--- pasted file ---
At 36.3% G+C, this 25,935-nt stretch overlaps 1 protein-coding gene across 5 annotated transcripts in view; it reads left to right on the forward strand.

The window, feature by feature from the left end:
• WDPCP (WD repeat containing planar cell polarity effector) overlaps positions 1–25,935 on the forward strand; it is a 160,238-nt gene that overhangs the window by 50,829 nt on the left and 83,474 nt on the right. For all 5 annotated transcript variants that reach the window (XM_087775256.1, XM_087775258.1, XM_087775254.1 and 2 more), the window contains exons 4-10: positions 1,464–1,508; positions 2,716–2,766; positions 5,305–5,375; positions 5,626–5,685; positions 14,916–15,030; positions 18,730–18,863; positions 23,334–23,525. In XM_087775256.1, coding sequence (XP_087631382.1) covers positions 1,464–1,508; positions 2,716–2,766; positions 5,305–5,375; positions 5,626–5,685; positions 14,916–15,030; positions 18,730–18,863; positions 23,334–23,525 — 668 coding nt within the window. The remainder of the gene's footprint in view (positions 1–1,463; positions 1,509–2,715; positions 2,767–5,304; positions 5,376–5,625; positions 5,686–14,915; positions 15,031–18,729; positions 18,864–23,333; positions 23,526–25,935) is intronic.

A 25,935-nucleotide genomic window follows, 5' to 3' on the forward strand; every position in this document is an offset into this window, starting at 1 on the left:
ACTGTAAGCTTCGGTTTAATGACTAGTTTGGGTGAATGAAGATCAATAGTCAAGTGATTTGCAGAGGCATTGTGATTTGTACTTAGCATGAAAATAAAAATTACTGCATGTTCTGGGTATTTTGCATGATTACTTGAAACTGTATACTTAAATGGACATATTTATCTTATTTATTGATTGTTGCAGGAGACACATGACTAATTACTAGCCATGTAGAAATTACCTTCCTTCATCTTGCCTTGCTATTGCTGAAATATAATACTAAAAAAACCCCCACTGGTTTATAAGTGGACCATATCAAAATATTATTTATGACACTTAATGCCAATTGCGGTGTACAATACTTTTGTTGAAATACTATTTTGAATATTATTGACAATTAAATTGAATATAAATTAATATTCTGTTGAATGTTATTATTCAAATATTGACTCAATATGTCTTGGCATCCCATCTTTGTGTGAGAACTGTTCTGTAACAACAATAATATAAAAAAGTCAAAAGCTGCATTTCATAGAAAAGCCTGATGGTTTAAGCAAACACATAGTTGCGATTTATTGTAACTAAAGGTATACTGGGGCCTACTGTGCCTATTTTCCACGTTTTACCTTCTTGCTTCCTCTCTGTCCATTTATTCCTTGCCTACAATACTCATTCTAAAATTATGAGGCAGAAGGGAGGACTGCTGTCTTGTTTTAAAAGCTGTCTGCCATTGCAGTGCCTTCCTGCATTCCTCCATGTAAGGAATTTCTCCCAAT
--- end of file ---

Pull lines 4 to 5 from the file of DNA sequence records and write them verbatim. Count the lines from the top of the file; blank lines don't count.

A 25,935-nucleotide genomic window follows, 5' to 3' on the forward strand; every position in this document is an offset into this window, starting at 1 on the left:
ACTGTAAGCTTCGGTTTAATGACTAGTTTGGGTGAATGAAGATCAATAGTCAAGTGATTTGCAGAGGCATTGTGATTTGTACTTAGCATGAAAATAAAAATTACTGCATGTTCTGGGTATTTTGCATGATTACTTGAAACTGTATACTTAAATGGACATATTTATCTTATTTATTGATTGTTGCAGGAGACACATGACTAATTACTAGCCATGTAGAAATTACCTTCCTTCATCTTGCCTTGCTATTGCTGAAATATAATACTAAAAAAACCCCCACTGGTTTATAAGTGGACCATATCAAAATATTATTTATGACACTTAATGCCAATTGCGGTGTACAATACTTTTGTTGAAATACTATTTTGAATATTATTGACAATTAAATTGAATATAAATTAATATTCTGTTGAATGTTATTATTCAAATATTGACTCAATATGTCTTGGCATCCCATCTTTGTGTGAGAACTGTTCTGTAACAACAATAATATAAAAAAGTCAAAAGCTGCATTTCATAGAAAAGCCTGATGGTTTAAGCAAACACATAGTTGCGATTTATTGTAACTAAAGGTATACTGGGGCCTACTGTGCCTATTTTCCACGTTTTACCTTCTTGCTTCCTCTCTGTCCATTTATTCCTTGCCTACAATACTCATTCTAAAATTATGAGGCAGAAGGGAGGACTGCTGTCTTGTTTTAAAAGCTGTCTGCCATTGCAGTGCCTTCCTGCATTCCTCCATGTAAGGAATTTCTCCCAAT